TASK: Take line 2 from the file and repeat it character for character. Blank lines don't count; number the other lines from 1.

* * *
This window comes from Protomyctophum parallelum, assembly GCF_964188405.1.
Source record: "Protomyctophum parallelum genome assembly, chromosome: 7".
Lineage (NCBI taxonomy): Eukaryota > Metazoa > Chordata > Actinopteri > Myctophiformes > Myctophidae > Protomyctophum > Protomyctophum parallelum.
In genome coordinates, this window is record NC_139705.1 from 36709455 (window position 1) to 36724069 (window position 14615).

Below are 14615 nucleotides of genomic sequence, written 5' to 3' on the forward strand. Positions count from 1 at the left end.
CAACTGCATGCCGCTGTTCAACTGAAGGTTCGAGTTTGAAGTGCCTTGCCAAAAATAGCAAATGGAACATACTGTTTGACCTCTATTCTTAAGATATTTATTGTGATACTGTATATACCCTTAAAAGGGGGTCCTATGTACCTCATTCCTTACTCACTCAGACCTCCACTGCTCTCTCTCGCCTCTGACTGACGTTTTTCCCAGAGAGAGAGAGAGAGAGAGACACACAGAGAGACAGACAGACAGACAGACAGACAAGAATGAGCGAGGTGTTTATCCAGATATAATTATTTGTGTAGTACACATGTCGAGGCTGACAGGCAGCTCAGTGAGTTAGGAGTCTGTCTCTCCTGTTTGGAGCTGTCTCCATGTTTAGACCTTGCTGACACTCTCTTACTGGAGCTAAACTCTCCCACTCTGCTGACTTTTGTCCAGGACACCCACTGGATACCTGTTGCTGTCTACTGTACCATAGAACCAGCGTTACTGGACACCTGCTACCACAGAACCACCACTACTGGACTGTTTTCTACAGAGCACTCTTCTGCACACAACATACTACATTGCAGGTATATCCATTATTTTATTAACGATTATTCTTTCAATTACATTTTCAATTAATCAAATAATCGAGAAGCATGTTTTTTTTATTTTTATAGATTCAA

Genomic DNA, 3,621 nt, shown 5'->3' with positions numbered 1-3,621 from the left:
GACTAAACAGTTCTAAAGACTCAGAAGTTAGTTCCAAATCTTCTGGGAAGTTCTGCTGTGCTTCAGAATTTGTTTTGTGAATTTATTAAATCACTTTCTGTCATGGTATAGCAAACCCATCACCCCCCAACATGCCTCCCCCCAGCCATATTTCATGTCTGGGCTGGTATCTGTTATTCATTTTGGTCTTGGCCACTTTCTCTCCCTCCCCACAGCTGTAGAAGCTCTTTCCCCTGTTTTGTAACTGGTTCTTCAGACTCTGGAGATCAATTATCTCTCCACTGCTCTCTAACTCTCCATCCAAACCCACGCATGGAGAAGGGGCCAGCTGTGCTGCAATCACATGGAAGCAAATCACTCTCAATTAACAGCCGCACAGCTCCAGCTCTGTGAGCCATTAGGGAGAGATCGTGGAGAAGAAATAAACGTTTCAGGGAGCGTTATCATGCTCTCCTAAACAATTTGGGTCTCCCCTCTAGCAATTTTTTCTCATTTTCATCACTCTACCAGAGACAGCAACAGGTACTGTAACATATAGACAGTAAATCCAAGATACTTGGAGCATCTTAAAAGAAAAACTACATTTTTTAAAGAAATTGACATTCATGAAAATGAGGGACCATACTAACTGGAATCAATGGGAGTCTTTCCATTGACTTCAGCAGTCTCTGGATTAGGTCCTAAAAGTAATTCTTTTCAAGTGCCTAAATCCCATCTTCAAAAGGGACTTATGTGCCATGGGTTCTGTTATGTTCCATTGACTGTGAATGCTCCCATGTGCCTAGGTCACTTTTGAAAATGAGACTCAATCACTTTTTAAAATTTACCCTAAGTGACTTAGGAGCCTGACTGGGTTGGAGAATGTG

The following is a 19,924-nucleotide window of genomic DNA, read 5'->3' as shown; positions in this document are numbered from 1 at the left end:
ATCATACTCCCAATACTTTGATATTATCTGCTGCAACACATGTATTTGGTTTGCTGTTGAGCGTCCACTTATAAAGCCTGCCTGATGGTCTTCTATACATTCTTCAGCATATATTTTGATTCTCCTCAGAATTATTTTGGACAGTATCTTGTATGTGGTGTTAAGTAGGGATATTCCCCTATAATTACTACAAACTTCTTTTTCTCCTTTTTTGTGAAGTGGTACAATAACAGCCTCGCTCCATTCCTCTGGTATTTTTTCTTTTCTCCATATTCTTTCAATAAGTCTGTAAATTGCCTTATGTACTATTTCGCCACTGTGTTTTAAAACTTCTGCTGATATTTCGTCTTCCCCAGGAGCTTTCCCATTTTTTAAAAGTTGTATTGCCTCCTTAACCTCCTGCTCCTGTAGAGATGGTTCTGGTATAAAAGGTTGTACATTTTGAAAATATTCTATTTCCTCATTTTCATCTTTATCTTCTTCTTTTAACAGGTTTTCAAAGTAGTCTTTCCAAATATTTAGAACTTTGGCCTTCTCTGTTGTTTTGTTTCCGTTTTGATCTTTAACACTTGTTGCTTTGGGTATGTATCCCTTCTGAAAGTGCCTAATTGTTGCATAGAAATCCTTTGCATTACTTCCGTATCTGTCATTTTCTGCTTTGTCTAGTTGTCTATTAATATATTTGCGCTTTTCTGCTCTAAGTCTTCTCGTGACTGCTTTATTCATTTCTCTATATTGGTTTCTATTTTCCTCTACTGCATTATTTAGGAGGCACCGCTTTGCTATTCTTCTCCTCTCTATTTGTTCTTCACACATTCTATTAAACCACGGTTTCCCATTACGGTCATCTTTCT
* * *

Source record: "Protomyctophum parallelum genome assembly, chromosome: 7".